Recent storms like Hurricane Heléne and Storm Ali marked the start of another possible winter of extreme weather to hit Laois and Ireland.
Storm Ali caused two tragic deaths, electricity outages across Laois, and forcing the closure of the Ploughing Championships after stands were ripped asunder by high winds. Video of damage here
Climate change is happening and will worsen in our lifetimes.
There are changes that can be made in Laois, to protect our lives, homes, jobs and futures.
We can firstly turn to the Slieve Blooms and our bogs to help us.
The mountains are the source of the Owenass, Barrow and Whitehorse rivers, all of which flooded the county within hours of heavy rain in November.
Much of thems are planted with rapid growing Sitka Spruce trees, a crop for semi-state forestry company Coillte. Studies show that Sitkas deplete soil giving less soakage, causing more rainwater and soil to run into rivers, flowing into Mountrath, Mountmellick and Portarlington.
If more native trees were planted and allowed mature in our mountains it would restore soil and hold more rainwater, not to mention carbon dioxide. We must stop seeing trees as money makers and instead as our protectors from global warming.
Give incentives to landowners who plant native trees, increasing as the trees age.
Endall industrial bogcutting and shore up bog drains. Active bogs not only hold rainwater like a massive sponge, preventing flooding, but they also store vast quantities of carbon dioxide.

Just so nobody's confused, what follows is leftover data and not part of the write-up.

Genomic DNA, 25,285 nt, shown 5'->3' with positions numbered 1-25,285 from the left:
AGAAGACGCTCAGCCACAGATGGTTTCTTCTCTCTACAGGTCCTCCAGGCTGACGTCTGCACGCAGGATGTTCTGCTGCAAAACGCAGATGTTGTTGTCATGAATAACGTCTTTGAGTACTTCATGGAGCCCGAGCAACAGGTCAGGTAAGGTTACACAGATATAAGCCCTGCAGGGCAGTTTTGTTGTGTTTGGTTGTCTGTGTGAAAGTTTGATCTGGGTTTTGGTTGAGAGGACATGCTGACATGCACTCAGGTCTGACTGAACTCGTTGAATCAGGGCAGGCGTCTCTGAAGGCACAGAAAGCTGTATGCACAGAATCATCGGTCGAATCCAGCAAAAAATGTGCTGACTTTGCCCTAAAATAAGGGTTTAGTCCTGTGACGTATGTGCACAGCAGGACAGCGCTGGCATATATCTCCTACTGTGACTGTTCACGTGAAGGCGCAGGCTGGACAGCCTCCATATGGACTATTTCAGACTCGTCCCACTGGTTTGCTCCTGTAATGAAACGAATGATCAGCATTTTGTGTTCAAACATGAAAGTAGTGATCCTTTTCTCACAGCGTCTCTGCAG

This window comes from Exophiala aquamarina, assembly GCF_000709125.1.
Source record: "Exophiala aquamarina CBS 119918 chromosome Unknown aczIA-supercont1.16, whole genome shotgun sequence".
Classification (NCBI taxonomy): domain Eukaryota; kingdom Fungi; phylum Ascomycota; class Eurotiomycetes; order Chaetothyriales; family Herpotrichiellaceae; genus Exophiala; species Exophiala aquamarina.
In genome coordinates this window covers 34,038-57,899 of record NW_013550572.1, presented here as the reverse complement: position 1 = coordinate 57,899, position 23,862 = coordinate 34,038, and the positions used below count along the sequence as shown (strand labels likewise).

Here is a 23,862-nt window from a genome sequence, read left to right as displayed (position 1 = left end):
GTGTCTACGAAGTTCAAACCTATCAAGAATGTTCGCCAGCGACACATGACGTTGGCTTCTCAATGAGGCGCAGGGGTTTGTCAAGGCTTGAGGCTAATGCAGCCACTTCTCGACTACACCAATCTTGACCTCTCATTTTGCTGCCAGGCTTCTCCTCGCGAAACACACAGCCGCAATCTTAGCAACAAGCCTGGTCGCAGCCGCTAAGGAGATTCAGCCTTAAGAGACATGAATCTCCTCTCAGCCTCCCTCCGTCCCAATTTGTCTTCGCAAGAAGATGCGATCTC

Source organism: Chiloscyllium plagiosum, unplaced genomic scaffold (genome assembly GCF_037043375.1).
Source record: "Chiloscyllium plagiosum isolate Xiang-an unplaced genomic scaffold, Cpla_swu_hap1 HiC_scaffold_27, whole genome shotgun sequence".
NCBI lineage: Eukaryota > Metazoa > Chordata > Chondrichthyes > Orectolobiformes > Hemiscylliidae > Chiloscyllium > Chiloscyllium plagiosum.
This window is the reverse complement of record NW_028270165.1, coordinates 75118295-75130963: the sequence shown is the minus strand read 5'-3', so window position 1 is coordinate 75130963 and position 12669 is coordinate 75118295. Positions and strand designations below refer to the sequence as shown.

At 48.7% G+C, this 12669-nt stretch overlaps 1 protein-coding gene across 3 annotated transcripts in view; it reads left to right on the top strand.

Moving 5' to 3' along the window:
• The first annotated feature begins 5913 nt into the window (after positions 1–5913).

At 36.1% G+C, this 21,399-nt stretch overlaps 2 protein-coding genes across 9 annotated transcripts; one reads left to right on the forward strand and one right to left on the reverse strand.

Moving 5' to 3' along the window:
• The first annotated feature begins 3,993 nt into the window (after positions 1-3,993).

To comply with EU laws Bord na Móna will stop harvesting peat by 2030 but it should be done now. Yes jobs would be lost in the short term, but the long term cost to our descendents is more important.
Rules prevent most cleaning of rivers except in August and September to protect river life, even though the rivers were so low with drought they could easily have been cleaned earlier in summer. Many rivers in Laois filled with silt, vegetation and debris, adding to floods. This must be reviewed.
A radical measure would be to demolish developments in flood plains. During the Celtic tiger and before it, hundreds of houses in Laois were permitted to be built close to rivers.
Rivers will by nature overflow, nature is in charge and that water must go somewhere.
The unprecedented flood that hit Mountmellick in November 2017 can not have been helped by the two large housing estates built near the Owenass river since the previous biggest flood in 1990. Both estates flooded badly with water flowing into the main street.
Homeowners who paid big money in good faith for their new homes can neither get flood insurance again nor sell them.
Replacement homes should be built elsewhere for these residents, paid either by insurance or the local authority who gave planning permission. Then remove those developments and every bit of concrete on them, allowing natural floodplains to again do their job.
Farmers must play their part, by reducing the number of drains on their land, and their stock. There are about 74,000 dairy and beef cows in Laois, almost one per person. Reducing stock would ease fodder pressures, and people should be paying twice as much for beef as a luxury rare treat.
A new study shows that feeding 2percent of dry seaweed to cows can cut methane by up to 99 percent. Cows emit up to to 500 litres of methane each, which is 25 times more harmful to the atmosphere than carbon dioxide over a 100-year time span.
Cycling was a leading form transport of the past in Laois and it must be again to safeguard our future.
Connected cycle tracks between and in every town in the county would not only help us do our bit to cut carbon emissions, but people would be fitter, healthier and happier.
All these measures would also help make Laois a more attractive destination to live in and visit.
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